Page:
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Black Founders: The Unknown History of Australia's First Black Settlers Paperback – 1 Apr 2006


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Product details

  • Paperback: 232 pages
  • Publisher: UNSW Press (1 April 2006)
  • Language: English
  • ISBN-10: 0868408492
  • ISBN-13: 978-0868408491
  • Product Dimensions: 15.2 x 1.5 x 25.4 cm
  • Average Customer Review: 4.5 out of 5 stars  See all reviews (2 customer reviews)
  • Amazon Bestsellers Rank: 4,351,098 in Books (See Top 100 in Books)

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Format: Paperback
In 1788, when the First Fleet arrived in Australia, eleven of the convicts were black. A twelfth man, William Blue, was transported a few years later. Who were these men? And how did they come to be transported to Australia from Britain when each of them was living in America during the American War of Independence?

It seems likely that these were all African-American men who fought for the British during the American War of Independence and then either left direct for England, or moved to England via Nova Scotia. In an attempt to derail the revolutionary movement, Lord Dunmore (the British Governor in Virginia), opportunistically offered freedom to `all indented servants, Negroes or others that are able and willing to bear arms'. The declaration was dated 7 November 1775. As a consequence, hundreds of black men joined Dunmore's newly created `Ethiopian Regiment' to fight against their masters. The fate of many of these men was bitter: small pox decimated the regiment, and Britain's defeat left thousands of slaves to the mercy of their former owners. As the British fleet prepared for evacuation, freed black people scrambled for a place on the last ships to leave New York. Those who obtained a berth, and thus were recorded in `The Book of Negroes', discovered a new world of problems in London. Unemployment was high, few of the men had marketable skills and many sank into destitution. Inevitably, some of them fell foul of the law, were convicted of various crimes and sentenced to transportation. Their destination was to be the new penal colony of New South Wales.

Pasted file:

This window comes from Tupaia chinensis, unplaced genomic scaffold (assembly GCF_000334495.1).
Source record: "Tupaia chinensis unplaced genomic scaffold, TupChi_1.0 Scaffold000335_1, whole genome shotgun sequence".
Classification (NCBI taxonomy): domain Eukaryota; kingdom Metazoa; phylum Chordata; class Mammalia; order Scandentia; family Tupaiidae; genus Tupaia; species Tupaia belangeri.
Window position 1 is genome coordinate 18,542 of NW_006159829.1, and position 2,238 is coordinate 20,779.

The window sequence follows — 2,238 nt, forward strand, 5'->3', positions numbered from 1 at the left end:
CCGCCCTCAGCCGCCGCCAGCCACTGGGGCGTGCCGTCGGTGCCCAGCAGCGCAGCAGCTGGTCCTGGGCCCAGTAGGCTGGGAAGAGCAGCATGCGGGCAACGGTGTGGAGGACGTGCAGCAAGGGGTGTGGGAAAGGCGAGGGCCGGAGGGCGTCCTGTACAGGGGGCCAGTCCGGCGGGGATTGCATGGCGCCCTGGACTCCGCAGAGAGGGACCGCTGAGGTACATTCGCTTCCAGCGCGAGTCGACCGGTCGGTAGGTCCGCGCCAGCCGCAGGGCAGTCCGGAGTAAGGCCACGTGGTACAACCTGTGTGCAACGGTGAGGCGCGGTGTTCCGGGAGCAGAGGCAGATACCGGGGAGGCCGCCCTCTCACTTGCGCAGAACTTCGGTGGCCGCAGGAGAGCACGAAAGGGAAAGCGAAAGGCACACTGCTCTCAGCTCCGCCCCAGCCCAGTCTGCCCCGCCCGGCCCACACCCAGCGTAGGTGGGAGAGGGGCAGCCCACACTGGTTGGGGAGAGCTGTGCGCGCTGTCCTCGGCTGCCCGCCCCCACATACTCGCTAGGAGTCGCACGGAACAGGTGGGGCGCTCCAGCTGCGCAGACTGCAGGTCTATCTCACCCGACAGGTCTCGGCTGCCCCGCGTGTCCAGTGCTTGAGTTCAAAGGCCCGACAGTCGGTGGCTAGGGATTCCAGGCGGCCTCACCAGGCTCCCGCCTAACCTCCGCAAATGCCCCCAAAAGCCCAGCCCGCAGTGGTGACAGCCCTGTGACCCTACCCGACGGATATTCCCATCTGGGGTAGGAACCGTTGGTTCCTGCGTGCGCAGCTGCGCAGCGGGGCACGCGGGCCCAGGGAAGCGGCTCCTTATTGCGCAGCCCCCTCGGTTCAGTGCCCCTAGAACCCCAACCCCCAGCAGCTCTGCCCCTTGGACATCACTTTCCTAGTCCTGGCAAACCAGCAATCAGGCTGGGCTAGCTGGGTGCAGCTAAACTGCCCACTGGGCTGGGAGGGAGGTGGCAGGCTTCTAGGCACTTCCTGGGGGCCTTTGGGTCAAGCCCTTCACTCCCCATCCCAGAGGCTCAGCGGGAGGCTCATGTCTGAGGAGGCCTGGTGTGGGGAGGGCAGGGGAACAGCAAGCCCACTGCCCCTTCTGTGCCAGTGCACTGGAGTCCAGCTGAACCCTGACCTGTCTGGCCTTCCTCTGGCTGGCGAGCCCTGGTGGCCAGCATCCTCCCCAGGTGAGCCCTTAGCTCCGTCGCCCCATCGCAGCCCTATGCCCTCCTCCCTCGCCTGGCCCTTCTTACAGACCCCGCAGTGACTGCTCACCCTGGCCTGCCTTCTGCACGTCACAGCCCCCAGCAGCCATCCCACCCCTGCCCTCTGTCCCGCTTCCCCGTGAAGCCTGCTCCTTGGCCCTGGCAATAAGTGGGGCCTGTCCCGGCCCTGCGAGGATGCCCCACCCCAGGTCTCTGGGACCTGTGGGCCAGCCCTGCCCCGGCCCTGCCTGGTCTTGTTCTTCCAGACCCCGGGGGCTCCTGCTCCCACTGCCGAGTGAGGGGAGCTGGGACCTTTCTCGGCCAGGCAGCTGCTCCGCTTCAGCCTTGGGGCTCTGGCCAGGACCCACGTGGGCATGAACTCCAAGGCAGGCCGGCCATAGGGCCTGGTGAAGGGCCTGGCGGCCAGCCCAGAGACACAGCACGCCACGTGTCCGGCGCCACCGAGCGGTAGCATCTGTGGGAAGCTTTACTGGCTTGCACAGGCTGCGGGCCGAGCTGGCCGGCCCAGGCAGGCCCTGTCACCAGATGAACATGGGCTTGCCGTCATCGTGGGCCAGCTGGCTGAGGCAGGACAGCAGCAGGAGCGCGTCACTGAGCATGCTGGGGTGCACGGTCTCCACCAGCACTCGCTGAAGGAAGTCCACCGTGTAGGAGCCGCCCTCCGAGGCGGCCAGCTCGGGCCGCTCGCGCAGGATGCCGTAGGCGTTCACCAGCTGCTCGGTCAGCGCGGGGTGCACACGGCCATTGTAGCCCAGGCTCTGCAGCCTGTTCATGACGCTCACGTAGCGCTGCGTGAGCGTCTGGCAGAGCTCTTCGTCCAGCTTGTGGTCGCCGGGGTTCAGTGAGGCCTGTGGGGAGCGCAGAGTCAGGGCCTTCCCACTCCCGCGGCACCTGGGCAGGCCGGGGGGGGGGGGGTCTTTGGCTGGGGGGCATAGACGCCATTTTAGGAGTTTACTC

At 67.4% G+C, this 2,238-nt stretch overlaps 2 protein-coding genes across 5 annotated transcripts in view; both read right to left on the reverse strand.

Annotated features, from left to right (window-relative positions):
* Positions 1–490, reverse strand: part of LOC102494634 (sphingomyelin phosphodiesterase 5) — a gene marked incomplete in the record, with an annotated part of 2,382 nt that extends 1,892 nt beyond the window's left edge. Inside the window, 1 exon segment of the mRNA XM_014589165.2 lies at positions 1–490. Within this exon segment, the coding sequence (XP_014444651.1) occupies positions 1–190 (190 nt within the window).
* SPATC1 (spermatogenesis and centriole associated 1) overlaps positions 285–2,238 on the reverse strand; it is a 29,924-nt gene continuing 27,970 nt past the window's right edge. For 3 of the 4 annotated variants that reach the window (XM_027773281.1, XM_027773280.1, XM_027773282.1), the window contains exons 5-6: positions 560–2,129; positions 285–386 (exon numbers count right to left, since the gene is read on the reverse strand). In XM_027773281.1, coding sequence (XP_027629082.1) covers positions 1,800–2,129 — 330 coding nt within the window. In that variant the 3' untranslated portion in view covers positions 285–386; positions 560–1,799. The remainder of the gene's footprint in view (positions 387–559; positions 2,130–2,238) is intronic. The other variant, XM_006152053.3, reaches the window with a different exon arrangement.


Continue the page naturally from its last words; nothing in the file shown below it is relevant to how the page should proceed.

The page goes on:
Cassandra Pybus undertook research in Australia, Canada the United Kingdom and the United States in order to write this book.
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Format: Paperback Verified Purchase
This book was recommended to me by Kate Grenville (Secret River). I have been researching my family history for some forty years and knew that my great-great-great-great grandfather was black, born in Connecticut in 1764. How he had arrived in Manchester, I did not know, but I did know he had gone to NSW Penal colony with the First Fleet as a convict. Cassandra Pybus has done an enormous amount of research and I was thrilled to read about his life.
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Most Helpful Customer Reviews on Amazon.com (beta)

Amazon.com: 5 reviews
4 of 4 people found the following review helpful
African American as early Australian settlers 19 Oct. 2007
By Bill Egan Ac - Published on Amazon.com
Format: Paperback
This book is a product of remarkable research by Professor Pybus. In a fascinating unravelling of little known facets of early European settlement of Australia it reveals that history is never as simple as we think, and that White Australia was never as White as some liked to believe. In today's Australia, where Sudanese migrants are being demonized for electoral gain, it reminds us that our true heritage is a mixed one we should embrace, not disown.
2 of 2 people found the following review helpful
`Australia's first bushranger was as black as pitch. He was not Aboriginal, as some might suppose.' 21 Sept. 2011
By Jennifer Cameron-Smith - Published on Amazon.com
Format: Paperback
In 1788, when the First Fleet arrived in Australia, eleven of the convicts were black. A twelfth man, William Blue, was transported a few years later. Who were these men? And how did they come to be transported to Australia from Britain when each of them was living in America during the American War of Independence?